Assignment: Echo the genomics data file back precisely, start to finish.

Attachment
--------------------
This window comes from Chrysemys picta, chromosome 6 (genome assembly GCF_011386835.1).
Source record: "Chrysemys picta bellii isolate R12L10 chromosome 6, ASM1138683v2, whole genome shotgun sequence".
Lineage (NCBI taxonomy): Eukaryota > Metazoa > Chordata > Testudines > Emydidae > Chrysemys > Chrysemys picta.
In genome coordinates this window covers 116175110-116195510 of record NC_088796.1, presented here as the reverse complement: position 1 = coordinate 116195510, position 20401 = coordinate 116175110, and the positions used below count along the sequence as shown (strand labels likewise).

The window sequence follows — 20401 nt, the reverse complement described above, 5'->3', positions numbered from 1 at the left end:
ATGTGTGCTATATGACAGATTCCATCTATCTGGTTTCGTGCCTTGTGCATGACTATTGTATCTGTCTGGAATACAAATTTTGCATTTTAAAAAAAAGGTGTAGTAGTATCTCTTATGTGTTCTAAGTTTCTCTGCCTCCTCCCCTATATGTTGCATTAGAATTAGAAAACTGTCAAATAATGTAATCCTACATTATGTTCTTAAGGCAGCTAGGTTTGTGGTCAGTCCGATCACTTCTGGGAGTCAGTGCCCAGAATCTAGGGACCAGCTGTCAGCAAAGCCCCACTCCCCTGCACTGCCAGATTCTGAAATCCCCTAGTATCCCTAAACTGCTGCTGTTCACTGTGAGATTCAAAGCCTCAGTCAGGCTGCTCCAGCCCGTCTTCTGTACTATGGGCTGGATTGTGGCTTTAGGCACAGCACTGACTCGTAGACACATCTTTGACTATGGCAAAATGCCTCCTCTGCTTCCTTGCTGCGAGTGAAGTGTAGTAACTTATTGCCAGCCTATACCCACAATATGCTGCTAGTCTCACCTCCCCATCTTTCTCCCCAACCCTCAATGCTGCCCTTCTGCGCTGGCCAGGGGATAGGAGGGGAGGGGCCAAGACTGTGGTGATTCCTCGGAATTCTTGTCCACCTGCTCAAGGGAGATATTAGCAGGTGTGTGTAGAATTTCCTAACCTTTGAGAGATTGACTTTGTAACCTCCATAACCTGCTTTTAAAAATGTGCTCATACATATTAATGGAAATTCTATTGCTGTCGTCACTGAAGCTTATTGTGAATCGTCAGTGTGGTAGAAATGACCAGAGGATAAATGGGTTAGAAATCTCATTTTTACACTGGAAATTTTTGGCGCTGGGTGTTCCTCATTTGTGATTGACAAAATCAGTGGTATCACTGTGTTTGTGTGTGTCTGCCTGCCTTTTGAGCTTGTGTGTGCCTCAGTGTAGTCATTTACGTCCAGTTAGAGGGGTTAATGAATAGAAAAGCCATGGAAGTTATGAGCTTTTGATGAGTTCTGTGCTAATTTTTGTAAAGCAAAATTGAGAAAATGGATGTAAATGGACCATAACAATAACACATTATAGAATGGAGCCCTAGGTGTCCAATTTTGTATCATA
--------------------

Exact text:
This window comes from Chrysemys picta, chromosome 6 (genome assembly GCF_011386835.1).
Source record: "Chrysemys picta bellii isolate R12L10 chromosome 6, ASM1138683v2, whole genome shotgun sequence".
Lineage (NCBI taxonomy): Eukaryota > Metazoa > Chordata > Testudines > Emydidae > Chrysemys > Chrysemys picta.
In genome coordinates this window covers 116175110-116195510 of record NC_088796.1, presented here as the reverse complement: position 1 = coordinate 116195510, position 20401 = coordinate 116175110, and the positions used below count along the sequence as shown (strand labels likewise).

The window sequence follows — 20401 nt, the reverse complement described above, 5'->3', positions numbered from 1 at the left end:
ATGTGTGCTATATGACAGATTCCATCTATCTGGTTTCGTGCCTTGTGCATGACTATTGTATCTGTCTGGAATACAAATTTTGCATTTTAAAAAAAAGGTGTAGTAGTATCTCTTATGTGTTCTAAGTTTCTCTGCCTCCTCCCCTATATGTTGCATTAGAATTAGAAAACTGTCAAATAATGTAATCCTACATTATGTTCTTAAGGCAGCTAGGTTTGTGGTCAGTCCGATCACTTCTGGGAGTCAGTGCCCAGAATCTAGGGACCAGCTGTCAGCAAAGCCCCACTCCCCTGCACTGCCAGATTCTGAAATCCCCTAGTATCCCTAAACTGCTGCTGTTCACTGTGAGATTCAAAGCCTCAGTCAGGCTGCTCCAGCCCGTCTTCTGTACTATGGGCTGGATTGTGGCTTTAGGCACAGCACTGACTCGTAGACACATCTTTGACTATGGCAAAATGCCTCCTCTGCTTCCTTGCTGCGAGTGAAGTGTAGTAACTTATTGCCAGCCTATACCCACAATATGCTGCTAGTCTCACCTCCCCATCTTTCTCCCCAACCCTCAATGCTGCCCTTCTGCGCTGGCCAGGGGATAGGAGGGGAGGGGCCAAGACTGTGGTGATTCCTCGGAATTCTTGTCCACCTGCTCAAGGGAGATATTAGCAGGTGTGTGTAGAATTTCCTAACCTTTGAGAGATTGACTTTGTAACCTCCATAACCTGCTTTTAAAAATGTGCTCATACATATTAATGGAAATTCTATTGCTGTCGTCACTGAAGCTTATTGTGAATCGTCAGTGTGGTAGAAATGACCAGAGGATAAATGGGTTAGAAATCTCATTTTTACACTGGAAATTTTTGGCGCTGGGTGTTCCTCATTTGTGATTGACAAAATCAGTGGTATCACTGTGTTTGTGTGTGTCTGCCTGCCTTTTGAGCTTGTGTGTGCCTCAGTGTAGTCATTTACGTCCAGTTAGAGGGGTTAATGAATAGAAAAGCCATGGAAGTTATGAGCTTTTGATGAGTTCTGTGCTAATTTTTGTAAAGCAAAATTGAGAAAATGGATGTAAATGGACCATAACAATAACACATTATAGAATGGAGCCCTAGGTGTCCAATTTTGTATCATA